Winter Day Bliss

As usual, I am up before the chickens….before the sun. In the kitchen, I shiver as I reach for the espresso pot. Brrr!. This house is cold! It leaks like a sieve. Sigh. Just one more issue we will have to address at some point.

The sound of my wind chimes break the pre-dawn silence as a fiercely strong arctic wind whips them into a frenzy. One chime is pleasantly melodic while another–the one I brought back from my mother’s garden in Carefree–reminds me of a cow strolling in green pastures, on a hillside in Germany, perhaps. And then there is the one with a tin-can clank and another with a sound reminiscent of the old west, when a wagon train’s comical old cook would call folks to supper around the campfire using a triangle dinner bell.

As I set the pot on the burner The Poodle walks into the kitchen. Usually, while I get coffee–and for some time afterwards– he stays in his bed, curled in a tight ball, slumbering away oblivious to even neighborhood dogs barking. Under my lovely down comforter is where I’d like to be too; alas my wretched internal clock will not allow that indulgence.

The Poodle continues to stand in the doorway looking at me intently. It’s too early for kibble. Could he want his handsome sweater off?

“Oh no, no, no!” I croak, my voice still gravely from sleep. He can’t possibly want to go out now! Going out this early in the morning was not a problem in Southern California (for obvious reasons!) nor even middle-earth-land Alabama; we had a fenced yard.

“It’s not even 5:30,” I tell him. “The wind is fierce. And, I might add, my espresso is brewing.”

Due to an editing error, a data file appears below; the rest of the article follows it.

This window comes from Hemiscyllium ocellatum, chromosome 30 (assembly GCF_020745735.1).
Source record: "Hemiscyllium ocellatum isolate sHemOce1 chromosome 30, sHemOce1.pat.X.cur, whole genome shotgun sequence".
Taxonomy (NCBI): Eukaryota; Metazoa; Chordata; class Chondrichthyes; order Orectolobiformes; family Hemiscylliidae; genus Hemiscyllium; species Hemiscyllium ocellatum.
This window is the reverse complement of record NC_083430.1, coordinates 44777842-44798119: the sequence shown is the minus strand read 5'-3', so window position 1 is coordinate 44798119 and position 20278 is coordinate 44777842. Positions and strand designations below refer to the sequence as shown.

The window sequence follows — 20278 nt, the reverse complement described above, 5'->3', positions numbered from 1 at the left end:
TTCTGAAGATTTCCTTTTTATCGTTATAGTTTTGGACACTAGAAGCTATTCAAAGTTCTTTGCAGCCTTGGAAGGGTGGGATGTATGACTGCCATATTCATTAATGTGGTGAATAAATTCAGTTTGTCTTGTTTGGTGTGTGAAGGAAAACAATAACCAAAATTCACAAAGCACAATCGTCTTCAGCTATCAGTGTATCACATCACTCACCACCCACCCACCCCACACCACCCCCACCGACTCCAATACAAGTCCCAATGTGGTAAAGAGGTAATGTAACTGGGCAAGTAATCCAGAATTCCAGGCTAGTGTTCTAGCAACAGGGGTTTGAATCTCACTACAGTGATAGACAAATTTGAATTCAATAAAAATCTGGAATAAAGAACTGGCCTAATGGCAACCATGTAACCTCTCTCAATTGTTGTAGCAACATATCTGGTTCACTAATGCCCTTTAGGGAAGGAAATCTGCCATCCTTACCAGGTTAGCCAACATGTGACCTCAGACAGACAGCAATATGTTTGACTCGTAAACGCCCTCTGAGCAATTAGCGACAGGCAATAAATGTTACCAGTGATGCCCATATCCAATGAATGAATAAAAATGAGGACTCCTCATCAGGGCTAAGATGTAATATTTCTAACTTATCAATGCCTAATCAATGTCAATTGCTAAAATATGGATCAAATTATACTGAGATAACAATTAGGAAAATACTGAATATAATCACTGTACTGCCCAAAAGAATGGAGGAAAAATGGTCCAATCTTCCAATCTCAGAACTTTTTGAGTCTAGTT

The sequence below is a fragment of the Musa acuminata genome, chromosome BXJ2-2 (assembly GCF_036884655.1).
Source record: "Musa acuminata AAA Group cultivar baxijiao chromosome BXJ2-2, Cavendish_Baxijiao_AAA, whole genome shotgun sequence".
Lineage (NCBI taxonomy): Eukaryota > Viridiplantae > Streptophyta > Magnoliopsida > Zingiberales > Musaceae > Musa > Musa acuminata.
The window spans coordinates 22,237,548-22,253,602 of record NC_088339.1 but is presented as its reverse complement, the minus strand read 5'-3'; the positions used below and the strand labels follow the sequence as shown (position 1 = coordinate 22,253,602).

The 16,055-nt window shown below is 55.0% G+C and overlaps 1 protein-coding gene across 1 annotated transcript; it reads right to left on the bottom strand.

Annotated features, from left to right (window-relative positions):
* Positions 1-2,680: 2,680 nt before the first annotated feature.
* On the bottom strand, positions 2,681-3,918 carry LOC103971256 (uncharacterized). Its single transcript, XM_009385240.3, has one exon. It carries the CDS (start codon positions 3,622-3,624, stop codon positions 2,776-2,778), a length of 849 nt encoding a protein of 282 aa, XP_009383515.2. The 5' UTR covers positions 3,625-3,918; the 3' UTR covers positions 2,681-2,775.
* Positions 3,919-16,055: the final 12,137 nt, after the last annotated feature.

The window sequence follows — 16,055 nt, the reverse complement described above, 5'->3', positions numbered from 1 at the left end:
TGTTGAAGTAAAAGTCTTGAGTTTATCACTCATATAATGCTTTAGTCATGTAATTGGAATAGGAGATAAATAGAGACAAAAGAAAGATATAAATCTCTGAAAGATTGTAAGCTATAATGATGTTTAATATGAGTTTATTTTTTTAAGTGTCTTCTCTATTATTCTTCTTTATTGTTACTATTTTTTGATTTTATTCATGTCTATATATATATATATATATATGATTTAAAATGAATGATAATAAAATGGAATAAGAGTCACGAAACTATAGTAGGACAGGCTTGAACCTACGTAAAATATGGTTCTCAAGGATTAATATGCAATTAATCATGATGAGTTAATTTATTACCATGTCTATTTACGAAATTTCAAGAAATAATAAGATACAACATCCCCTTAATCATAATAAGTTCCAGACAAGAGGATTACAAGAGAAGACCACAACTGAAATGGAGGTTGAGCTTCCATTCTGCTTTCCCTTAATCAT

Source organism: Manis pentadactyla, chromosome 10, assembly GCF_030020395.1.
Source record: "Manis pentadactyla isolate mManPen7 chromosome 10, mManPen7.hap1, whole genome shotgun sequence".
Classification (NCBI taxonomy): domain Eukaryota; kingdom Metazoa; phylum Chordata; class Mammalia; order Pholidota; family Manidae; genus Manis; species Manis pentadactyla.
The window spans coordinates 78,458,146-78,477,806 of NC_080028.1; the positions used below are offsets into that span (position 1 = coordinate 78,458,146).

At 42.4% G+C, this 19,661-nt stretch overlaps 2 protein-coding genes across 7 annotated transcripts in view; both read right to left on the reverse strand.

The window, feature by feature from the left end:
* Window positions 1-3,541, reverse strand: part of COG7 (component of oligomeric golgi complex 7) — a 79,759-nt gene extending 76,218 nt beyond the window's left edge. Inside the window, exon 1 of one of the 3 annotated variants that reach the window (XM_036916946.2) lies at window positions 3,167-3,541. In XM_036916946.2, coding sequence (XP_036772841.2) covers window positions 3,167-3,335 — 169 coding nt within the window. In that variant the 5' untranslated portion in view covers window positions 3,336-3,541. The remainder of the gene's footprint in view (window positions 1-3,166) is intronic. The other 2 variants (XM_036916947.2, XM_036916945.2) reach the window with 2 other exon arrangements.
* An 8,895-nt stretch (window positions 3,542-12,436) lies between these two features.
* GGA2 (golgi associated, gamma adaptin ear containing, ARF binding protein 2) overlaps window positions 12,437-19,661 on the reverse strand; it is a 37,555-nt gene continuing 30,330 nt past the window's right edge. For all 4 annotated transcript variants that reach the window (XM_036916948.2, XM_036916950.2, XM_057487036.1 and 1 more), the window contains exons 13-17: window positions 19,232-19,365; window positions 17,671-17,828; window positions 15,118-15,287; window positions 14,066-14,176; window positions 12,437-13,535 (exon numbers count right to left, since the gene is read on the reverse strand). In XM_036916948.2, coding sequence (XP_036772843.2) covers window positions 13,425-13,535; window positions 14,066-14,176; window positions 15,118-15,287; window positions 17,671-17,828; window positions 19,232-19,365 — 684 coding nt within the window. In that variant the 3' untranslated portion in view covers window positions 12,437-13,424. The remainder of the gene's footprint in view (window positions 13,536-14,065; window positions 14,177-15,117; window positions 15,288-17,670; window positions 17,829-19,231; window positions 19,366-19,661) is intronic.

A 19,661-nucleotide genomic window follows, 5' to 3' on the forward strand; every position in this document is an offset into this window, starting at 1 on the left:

I look out the kitchen window and see snow.  Relief washes over me.  The “beast of the east” snow cyclone forecasted for the northeast has effectively missed us.  Nothing major has accumulated; We’ve only got enough of a dusting to cause all sorts of havoc in schedules.   Still, I murmur to the only other ears in the room.  “There is snow my poodle love which would be another reason to hold on, if you can.”

My sister will be over-the-moon delighted when she wakes to see the white stuff. My nephew will be doing cartwheels because of snow-day school cancellation. Moi? Torn. Yes, there is an aesthetic pleasure in a snow-covered landscape where a blanket of white makes even junky yards beautiful. But the bitter cold and driving headaches damper my enthusiasm considerably. Not to mention having to don proper attire to actually walk The Poodle first thing in the morning since our back yard is not fenced-in.  The Poodle would be off in a New York minute to chase those very squirrels that tease him into fevered barking most days of the week.  I suppose blinds to the back deck door would significantly reduce that problem!

The sound of espresso bubbling jars me back to the present. The Poodle continues to stare at me, still as a statue…patient. My heart melts. He looks so handsome in his Pendleton sweater jacket…..

“Please, please let me have my coffee before we head out into this arctic blast,” I implore.

As if he understands, he heads straight for his bed which is near the kitchen table.

How lucky am I?

I pour my cup of coffee and take a seat on the floor next to my four-legged love.  I gasp in mild surprise: Wow! This tile floor is cold!  My poodle love in his smart little sweater is once again curled in his bed and seems fast asleep.   “You are the best “puppy” in the whole world! Thank-you for cutting me a break so early this morning,” I say as I give him a pat.

As the wind howls outside I’ve got time now to enjoy my coffee and a page or two of my current read: The Boys in the Boat by Daniel James Brown. It’s a story about nine Americans and their quest for the Olympic gold medal at the Berlin Olympics….made all the more heart-thumping because these men–as one review puts it– will literally upstage one of the worlds most notorious monsters, Adolf Hitler. I’m only twenty-one pages in and it’s a riveting read.

I’ve got a million things I could be doing; taking down and storing all the Christmas paraphernalia for starters.  But a day like this seems to scream for endless cups of strong tea and curling up with a good book with a Poodle at my side.

Bliss on a frigid winter day. ❤

An Honorable Addiction